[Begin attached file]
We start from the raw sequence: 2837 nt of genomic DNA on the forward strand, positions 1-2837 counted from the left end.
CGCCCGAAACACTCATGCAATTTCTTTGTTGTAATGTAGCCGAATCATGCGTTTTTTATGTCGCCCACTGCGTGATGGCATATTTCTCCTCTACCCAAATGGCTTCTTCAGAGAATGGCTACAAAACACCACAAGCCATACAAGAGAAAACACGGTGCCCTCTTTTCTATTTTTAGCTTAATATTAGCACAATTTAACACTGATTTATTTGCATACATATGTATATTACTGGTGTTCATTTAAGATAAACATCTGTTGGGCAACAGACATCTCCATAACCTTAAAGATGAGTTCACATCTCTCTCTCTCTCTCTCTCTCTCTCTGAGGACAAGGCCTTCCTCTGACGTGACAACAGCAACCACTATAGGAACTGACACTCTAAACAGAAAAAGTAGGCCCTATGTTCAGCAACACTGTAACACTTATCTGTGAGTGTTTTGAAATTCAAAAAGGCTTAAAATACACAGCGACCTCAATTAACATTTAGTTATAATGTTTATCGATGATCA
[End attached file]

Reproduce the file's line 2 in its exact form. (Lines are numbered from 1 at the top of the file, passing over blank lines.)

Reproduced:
CGCCCGAAACACTCATGCAATTTCTTTGTTGTAATGTAGCCGAATCATGCGTTTTTTATGTCGCCCACTGCGTGATGGCATATTTCTCCTCTACCCAAATGGCTTCTTCAGAGAATGGCTACAAAACACCACAAGCCATACAAGAGAAAACACGGTGCCCTCTTTTCTATTTTTAGCTTAATATTAGCACAATTTAACACTGATTTATTTGCATACATATGTATATTACTGGTGTTCATTTAAGATAAACATCTGTTGGGCAACAGACATCTCCATAACCTTAAAGATGAGTTCACATCTCTCTCTCTCTCTCTCTCTCTCTCTGAGGACAAGGCCTTCCTCTGACGTGACAACAGCAACCACTATAGGAACTGACACTCTAAACAGAAAAAGTAGGCCCTATGTTCAGCAACACTGTAACACTTATCTGTGAGTGTTTTGAAATTCAAAAAGGCTTAAAATACACAGCGACCTCAATTAACATTTAGTTATAATGTTTATCGATGATCA